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How did $1.2 million in PPP loans get to Pennsylvania unions? Congressional Republicans want to know | National

(The Center Square) – As more information is released about recipients of the Paycheck Protection Program, congressional Republicans have called for a fraud investigation into how hundreds of unions received $36 million. dollars in forgivable loans.

In Pennsylvania, about $1.2 million in PPP loans were claimed by unions when they were unable to legally receive funds. The government has yet to investigate exactly how the loans were approved.

PPP loans were issued quickly by the Small Business Administration at the start of the pandemic to avoid mass layoffs. Yet the speed with which $800 billion of taxpayers’ money was dispensed left the program vulnerable to waste, fraud and abuse. An NBC News investigation valued the cost of the fraud to 80 billion dollars, or 10% of the overall fund. That’s on top of a $900 billion COVID-19 relief fund that may have been defrauded of $90 billion to $400 billion.

“Even if the highest estimates are inflated, the total fraud in all COVID relief funds amounts to a staggering amount of taxpayers’ money that could rival the $579 billion in federal funds included in the massive relief plan. President Joe Biden’s 10-year infrastructure spending,” Ken Dilanian and Laura Strickler wrote.

PPP loans were for businesses only, but unions were able to get millions of dollars nationwide, like The Center Square Previously reported. In Pennsylvania, the following unions received loans:

  • PA AFL-CIO ($267,762).

  • The Training and Education Fund ($187,900).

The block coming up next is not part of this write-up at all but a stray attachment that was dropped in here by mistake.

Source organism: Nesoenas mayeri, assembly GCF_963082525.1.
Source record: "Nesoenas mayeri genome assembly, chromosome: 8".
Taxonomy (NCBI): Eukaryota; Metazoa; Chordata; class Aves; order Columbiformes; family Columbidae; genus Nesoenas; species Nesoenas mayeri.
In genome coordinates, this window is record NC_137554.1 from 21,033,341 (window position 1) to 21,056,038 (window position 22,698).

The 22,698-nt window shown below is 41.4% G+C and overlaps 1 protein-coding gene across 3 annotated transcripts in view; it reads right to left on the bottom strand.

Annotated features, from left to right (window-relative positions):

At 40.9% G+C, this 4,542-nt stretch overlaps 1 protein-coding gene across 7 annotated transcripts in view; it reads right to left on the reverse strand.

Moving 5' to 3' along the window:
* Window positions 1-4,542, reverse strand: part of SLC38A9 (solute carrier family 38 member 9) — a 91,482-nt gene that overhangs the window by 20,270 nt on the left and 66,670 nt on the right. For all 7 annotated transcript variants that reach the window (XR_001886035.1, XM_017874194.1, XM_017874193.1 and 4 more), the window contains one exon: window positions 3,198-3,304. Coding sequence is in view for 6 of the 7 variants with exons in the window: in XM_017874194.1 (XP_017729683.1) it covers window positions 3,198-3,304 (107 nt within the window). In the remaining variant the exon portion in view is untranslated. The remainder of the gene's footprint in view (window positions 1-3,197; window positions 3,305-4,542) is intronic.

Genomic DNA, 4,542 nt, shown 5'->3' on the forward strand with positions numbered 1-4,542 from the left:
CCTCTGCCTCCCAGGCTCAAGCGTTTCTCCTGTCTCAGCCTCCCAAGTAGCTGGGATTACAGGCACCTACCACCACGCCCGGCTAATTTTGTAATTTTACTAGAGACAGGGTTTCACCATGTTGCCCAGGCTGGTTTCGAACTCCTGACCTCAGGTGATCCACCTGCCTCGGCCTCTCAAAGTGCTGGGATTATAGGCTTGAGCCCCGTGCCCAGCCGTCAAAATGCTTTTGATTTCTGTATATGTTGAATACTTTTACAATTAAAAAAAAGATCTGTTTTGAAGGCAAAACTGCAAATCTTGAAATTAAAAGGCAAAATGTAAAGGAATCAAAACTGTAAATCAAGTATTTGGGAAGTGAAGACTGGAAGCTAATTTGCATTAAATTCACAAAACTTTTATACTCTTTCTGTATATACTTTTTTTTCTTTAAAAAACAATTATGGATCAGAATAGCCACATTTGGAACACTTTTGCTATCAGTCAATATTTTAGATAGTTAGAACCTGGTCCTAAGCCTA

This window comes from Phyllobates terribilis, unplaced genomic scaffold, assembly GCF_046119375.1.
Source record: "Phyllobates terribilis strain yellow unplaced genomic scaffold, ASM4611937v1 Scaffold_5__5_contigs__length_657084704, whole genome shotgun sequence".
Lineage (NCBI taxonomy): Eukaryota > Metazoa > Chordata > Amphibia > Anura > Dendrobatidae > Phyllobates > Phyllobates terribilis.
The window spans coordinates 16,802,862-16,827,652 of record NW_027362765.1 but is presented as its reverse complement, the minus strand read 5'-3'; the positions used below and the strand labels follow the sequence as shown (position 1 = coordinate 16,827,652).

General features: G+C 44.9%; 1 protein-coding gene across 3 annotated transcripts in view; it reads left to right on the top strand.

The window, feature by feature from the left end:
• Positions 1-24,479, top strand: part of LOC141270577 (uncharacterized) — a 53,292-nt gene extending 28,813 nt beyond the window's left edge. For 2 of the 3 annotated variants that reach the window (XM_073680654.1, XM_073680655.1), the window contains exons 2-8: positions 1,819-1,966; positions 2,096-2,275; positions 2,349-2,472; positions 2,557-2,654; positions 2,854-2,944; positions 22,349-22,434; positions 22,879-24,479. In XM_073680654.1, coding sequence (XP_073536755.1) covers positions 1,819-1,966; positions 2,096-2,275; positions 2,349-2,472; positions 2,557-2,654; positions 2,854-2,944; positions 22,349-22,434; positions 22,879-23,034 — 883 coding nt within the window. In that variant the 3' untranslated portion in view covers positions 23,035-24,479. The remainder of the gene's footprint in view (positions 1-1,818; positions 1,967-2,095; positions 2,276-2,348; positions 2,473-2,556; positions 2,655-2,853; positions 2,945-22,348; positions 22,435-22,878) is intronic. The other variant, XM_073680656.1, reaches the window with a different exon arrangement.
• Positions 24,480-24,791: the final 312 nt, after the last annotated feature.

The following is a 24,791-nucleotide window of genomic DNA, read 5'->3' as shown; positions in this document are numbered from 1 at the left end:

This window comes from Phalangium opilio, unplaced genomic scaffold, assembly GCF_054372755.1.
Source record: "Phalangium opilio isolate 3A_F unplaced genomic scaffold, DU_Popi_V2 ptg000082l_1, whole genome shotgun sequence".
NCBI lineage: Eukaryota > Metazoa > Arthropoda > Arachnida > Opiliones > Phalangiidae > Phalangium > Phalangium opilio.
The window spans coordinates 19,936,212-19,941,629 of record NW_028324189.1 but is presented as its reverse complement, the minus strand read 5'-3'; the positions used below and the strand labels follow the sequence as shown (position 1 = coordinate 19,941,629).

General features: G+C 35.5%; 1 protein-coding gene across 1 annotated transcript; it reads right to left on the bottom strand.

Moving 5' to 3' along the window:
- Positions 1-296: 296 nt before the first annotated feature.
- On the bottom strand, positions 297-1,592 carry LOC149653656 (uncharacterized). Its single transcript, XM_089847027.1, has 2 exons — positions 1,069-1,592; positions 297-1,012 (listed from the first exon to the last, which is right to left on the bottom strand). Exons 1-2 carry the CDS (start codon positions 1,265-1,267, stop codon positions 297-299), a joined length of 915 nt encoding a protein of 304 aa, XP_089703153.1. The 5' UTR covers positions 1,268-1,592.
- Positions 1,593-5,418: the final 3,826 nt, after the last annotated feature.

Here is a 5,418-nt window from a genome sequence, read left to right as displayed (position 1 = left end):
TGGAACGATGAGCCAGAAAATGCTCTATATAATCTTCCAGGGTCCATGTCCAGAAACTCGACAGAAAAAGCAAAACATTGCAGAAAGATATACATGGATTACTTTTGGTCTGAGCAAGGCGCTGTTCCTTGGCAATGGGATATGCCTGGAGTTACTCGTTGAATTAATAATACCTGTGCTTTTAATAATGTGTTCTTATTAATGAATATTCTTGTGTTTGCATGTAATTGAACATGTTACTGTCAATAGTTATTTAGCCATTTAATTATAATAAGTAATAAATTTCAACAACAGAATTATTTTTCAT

• Local 66 AFL-CIO Operations Engineers ($180,100 in 2021).

  • Local 66 AFL-CIO Operations Engineers ($180,100 in 2020).

  • UFCW Local 1776 ($171,822).
  • Teamsters Local #77 ($86,900).

  • IBEW Local 375 ($46,880).

  • IATSE Local 489 ($40,251 in 2021).

  • IATSE Local 489 ($28,400 in 2020).
  • Graphic Communications Union Local 4C ($23,100).

Now Congressional Republicans Virginia Foxx of North Carolina, Blaine Luetkemeyer of Missouri, Rick Allen of Georgia and Beth Van Duyne of Texas sent a letter to the SBA requesting an investigation into how these entities were approved. In it, they request information on the number of labor organizations that have received PPP loans, the total dollar amount of those loans, and ask the SBA to report on its audit process on the loans.

The letter comes after a report from the Freedom Foundation highlighted the loans. An SBA inspector general also reported these issues to the administration, recommending that the SBA “evaluate internal control vulnerabilities and strengthen or implement internal controls necessary to address ineligible loans and potential fraud.”